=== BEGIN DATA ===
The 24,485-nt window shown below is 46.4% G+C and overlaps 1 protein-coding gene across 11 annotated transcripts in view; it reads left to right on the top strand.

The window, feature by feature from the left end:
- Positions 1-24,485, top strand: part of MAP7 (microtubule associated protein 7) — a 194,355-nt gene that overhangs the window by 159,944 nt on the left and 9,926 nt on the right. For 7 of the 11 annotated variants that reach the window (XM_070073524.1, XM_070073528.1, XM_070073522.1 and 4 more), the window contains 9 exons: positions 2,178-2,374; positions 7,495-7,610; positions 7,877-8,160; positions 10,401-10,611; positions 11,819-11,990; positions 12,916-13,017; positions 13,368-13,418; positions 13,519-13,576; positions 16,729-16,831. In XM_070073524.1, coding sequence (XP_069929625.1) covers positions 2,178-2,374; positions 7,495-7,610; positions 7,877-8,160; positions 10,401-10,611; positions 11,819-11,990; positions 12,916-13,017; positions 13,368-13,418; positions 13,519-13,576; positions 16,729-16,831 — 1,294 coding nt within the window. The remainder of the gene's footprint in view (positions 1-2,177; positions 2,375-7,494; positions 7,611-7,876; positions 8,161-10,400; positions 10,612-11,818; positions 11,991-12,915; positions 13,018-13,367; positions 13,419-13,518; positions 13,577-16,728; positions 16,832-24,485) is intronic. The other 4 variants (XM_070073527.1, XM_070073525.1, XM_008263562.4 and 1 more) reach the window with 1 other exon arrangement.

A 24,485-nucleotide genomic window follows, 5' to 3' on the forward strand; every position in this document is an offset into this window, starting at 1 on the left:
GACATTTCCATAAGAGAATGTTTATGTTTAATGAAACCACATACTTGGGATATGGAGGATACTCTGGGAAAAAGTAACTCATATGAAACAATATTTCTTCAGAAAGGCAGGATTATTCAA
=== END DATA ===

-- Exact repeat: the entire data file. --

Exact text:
The 24,485-nt window shown below is 46.4% G+C and overlaps 1 protein-coding gene across 11 annotated transcripts in view; it reads left to right on the top strand.

The window, feature by feature from the left end:
- Positions 1-24,485, top strand: part of MAP7 (microtubule associated protein 7) — a 194,355-nt gene that overhangs the window by 159,944 nt on the left and 9,926 nt on the right. For 7 of the 11 annotated variants that reach the window (XM_070073524.1, XM_070073528.1, XM_070073522.1 and 4 more), the window contains 9 exons: positions 2,178-2,374; positions 7,495-7,610; positions 7,877-8,160; positions 10,401-10,611; positions 11,819-11,990; positions 12,916-13,017; positions 13,368-13,418; positions 13,519-13,576; positions 16,729-16,831. In XM_070073524.1, coding sequence (XP_069929625.1) covers positions 2,178-2,374; positions 7,495-7,610; positions 7,877-8,160; positions 10,401-10,611; positions 11,819-11,990; positions 12,916-13,017; positions 13,368-13,418; positions 13,519-13,576; positions 16,729-16,831 — 1,294 coding nt within the window. The remainder of the gene's footprint in view (positions 1-2,177; positions 2,375-7,494; positions 7,611-7,876; positions 8,161-10,400; positions 10,612-11,818; positions 11,991-12,915; positions 13,018-13,367; positions 13,419-13,518; positions 13,577-16,728; positions 16,832-24,485) is intronic. The other 4 variants (XM_070073527.1, XM_070073525.1, XM_008263562.4 and 1 more) reach the window with 1 other exon arrangement.

A 24,485-nucleotide genomic window follows, 5' to 3' on the forward strand; every position in this document is an offset into this window, starting at 1 on the left:
GACATTTCCATAAGAGAATGTTTATGTTTAATGAAACCACATACTTGGGATATGGAGGATACTCTGGGAAAAAGTAACTCATATGAAACAATATTTCTTCAGAAAGGCAGGATTATTCAA